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HG Alert: Flexibility and the Fair Work Act - 29 Jan 2010

Flexibility and the Fair Work Act

The Fair Work Act 2009 introduced new provisions designed to allow for flexibility in the workplace.  Employers and employees can tailor modern awards and enterprise agreements in certain respects to suit their particular circumstances by using ’individual flexibility arrangements’ (IFAs). The National Employment Standards provide employees with children who are under school age, or who are disabled and under 18 years old, with the right to request flexible working arrangements. Extended parental leave can also be requested, allowing employees to take up to 24 months parental leave in certain circumstances.

Individual flexibility arrangements

The Fair Work Act 2009 seeks to promote workplace flexibility through the use of individual flexibility arrangements. These arrangements allow for variations to modern awards or enterprise agreements to meet the needs of employers and individual employees, while at the same time ensuring that minimum entitlements and protections are maintained.

Every modern award and enterprise agreement must include a ’flexibility term’. A flexibility term allows an employer and an individual employee to agree on an arrangement which varies the effect of the modern award or enterprise agreement to meet the genuine needs of the employer and the individual employee. If an enterprise agreement does not include a flexibility term when it is made by the parties, it will be taken to include the model flexibility term set out in Fair Work Regulations 2009.

If it is in relation to a modern award, an employer and employee can only agree to an IFA that varies:

  • arrangements for when work is performed, such as working hours;
  • overtime rates;
  • penalty rates;
  • allowances; and
  • leave loading.

If it is in relation to an enterprise agreement, an employer and employee can only agree to an IFA that varies those terms that are ’permitted matters’ and that are included in the agreement. Permitted matters are:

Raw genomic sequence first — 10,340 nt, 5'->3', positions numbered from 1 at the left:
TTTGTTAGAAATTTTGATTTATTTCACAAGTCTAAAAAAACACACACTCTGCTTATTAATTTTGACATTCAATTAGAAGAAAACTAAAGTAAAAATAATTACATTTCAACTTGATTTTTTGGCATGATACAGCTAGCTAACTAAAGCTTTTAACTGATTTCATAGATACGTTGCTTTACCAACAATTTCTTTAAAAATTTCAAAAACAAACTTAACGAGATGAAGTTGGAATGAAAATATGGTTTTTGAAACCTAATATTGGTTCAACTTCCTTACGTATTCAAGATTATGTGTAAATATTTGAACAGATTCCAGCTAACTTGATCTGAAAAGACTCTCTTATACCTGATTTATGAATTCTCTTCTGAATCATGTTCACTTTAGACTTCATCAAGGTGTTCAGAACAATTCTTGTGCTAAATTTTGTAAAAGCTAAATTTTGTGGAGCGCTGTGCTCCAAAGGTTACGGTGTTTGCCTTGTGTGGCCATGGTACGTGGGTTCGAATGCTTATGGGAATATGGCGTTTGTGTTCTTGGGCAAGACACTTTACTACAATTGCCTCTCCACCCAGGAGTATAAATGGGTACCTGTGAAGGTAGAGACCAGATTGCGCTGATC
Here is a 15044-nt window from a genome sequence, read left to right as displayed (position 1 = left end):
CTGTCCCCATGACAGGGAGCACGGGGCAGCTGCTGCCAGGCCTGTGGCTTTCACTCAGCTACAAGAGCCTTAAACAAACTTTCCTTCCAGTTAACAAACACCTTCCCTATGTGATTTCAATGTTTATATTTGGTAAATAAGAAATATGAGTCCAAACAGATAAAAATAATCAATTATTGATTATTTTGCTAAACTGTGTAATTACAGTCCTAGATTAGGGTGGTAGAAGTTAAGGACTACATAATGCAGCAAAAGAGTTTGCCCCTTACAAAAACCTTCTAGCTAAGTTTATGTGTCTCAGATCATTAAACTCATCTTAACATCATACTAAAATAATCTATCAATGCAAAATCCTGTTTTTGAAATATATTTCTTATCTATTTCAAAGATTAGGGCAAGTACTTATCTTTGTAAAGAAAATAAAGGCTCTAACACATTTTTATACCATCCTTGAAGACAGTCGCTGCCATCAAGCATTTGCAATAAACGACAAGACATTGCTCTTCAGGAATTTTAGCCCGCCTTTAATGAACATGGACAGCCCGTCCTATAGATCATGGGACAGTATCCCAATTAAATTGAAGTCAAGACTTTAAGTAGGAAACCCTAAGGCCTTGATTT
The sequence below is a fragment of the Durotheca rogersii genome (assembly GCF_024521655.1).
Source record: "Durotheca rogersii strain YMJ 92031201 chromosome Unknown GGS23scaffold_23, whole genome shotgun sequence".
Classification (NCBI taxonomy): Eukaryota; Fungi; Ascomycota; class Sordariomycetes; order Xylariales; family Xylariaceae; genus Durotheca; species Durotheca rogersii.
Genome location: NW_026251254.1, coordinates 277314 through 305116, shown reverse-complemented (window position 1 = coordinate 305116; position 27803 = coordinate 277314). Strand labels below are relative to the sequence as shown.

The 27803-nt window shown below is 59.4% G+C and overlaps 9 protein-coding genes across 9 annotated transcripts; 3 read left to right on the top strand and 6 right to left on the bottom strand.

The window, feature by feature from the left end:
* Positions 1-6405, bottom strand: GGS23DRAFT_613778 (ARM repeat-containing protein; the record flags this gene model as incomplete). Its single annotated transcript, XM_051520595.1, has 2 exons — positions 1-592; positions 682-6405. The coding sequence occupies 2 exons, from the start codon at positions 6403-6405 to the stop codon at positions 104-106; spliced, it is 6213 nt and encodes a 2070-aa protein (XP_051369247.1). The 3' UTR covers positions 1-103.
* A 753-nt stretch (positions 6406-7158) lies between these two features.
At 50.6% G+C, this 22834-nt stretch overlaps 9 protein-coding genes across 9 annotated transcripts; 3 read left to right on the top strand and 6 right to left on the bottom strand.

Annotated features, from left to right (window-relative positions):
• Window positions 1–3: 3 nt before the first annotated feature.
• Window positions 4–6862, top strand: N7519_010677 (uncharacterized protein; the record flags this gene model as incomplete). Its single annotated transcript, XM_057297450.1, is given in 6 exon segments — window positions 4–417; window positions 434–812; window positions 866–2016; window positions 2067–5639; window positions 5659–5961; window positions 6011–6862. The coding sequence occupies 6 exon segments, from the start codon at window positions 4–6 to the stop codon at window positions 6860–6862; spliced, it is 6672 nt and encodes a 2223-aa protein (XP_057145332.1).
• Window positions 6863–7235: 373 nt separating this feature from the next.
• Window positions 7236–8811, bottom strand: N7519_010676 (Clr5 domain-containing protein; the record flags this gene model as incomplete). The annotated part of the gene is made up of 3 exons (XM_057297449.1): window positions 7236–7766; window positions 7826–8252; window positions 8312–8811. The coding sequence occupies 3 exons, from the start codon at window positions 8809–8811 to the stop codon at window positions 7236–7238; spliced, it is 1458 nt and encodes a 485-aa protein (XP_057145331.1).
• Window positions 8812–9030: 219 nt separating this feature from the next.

• matters pertaining to the relationship between the employer and employees covered by the agreement;
  • matters pertaining to the relationship between the employer and a union covered by the agreement;
  • deductions from wages for any purpose authorised by an employee covered by the agreement; and
  • how the agreement will operate.

When made, an IFA has effect as if it was actually a term of the modern award or enterprise agreement, and it can be enforced as such.

The Fair Work Ombudsman gives the following example of when an IFA may be used to create flexible work arrangements:

An enterprise agreement might provide for ordinary working hours between 9.00am and 5.00pm. If an IFA between an employer and an individual employee provides for ordinary working hours of between 7.00am and 3.00pm, the enterprise agreement will apply to the employee as if the agreement provided for ordinary working hours of between 7.00am and 3.00pm. The unvaried enterprise agreement will continue to apply to other employees unaffected by the IFA so that they have ordinary working hours of between 9.00am and 5.00pm.

Either an employee or employer can initiate a request for an IFA. However, an IFA can only be made after employment begins. An offer of employment cannot be made subject to an IFA being entered into by an employee. Employees cannot be forced to enter into an IFA and cannot be treated adversely or discriminated against for refusing to enter into an IFA. To an extent, then, the use of IFAs to achieve workplace flexibility is limited. 

When an employer and an employee enter into an IFA, it must:

  • be genuinely agreed to by the employer and employee;
  • result in the employee being ’better off overall‘ than the employee would have been if no IFA was made; and
  • be signed by both the employer and employee (or be signed by a parent or guardian if the employee is under 18 years old).

A copy of the IFA must be provided to the employee within 14 days of the agreement.

IFAs do not need to be approved by Fair Work Australia. Instead, the employer is responsible for ensuring that: